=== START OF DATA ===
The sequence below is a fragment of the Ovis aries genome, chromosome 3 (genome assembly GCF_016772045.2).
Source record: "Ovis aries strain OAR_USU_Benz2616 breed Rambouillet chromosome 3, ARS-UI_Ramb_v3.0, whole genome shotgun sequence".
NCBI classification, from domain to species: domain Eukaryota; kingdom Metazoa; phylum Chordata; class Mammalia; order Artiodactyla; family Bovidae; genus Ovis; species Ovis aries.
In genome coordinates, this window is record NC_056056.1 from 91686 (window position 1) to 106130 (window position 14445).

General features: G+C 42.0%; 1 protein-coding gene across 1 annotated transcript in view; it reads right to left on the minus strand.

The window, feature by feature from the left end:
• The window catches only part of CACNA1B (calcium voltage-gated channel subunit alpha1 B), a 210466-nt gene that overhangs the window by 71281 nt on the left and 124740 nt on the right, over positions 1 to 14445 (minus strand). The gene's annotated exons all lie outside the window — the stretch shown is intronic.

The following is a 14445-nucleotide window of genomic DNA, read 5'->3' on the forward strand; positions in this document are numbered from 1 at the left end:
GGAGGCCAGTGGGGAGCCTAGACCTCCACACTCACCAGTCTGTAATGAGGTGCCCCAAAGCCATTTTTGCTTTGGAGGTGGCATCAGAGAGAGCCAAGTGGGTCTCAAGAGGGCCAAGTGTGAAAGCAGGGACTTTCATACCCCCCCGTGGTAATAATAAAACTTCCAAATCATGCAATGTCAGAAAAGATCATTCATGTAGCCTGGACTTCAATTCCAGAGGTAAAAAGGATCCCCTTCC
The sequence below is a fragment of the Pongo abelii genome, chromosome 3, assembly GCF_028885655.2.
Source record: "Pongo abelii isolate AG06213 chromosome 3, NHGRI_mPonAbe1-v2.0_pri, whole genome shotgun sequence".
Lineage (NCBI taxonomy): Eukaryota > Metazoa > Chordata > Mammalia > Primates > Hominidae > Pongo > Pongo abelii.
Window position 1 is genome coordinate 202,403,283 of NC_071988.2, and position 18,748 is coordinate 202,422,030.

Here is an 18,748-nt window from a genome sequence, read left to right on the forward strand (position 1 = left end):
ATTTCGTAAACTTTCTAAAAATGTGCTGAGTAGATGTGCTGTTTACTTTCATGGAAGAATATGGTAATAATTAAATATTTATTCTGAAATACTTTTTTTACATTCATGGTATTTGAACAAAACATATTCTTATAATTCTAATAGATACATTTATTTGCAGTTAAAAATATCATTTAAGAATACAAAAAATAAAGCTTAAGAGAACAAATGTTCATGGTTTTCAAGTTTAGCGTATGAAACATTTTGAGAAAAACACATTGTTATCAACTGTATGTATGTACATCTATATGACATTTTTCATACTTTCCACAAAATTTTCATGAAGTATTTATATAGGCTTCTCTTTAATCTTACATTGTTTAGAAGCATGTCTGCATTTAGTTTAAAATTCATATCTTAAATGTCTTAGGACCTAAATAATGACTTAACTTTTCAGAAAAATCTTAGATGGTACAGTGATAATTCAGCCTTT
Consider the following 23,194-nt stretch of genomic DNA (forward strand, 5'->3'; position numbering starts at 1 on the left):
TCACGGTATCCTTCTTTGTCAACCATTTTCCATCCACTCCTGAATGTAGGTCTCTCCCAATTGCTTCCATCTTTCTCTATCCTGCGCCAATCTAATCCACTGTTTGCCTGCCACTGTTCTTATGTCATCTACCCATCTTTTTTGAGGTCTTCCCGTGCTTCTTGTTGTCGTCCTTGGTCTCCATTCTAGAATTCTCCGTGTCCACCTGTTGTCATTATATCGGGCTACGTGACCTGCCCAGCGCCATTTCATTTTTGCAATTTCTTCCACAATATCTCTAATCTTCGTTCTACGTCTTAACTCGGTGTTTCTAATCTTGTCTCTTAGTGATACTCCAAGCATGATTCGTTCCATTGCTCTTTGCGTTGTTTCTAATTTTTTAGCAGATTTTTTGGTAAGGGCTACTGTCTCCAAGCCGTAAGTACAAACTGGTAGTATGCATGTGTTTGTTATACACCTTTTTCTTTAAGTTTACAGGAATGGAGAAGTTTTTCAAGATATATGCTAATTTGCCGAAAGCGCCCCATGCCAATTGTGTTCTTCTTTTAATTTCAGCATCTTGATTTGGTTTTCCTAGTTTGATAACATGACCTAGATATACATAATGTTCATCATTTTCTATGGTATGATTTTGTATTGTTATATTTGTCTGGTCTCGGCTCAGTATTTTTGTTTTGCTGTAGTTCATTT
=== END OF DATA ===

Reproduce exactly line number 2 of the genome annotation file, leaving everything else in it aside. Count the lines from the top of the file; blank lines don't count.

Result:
Source record: "Ovis aries strain OAR_USU_Benz2616 breed Rambouillet chromosome 3, ARS-UI_Ramb_v3.0, whole genome shotgun sequence".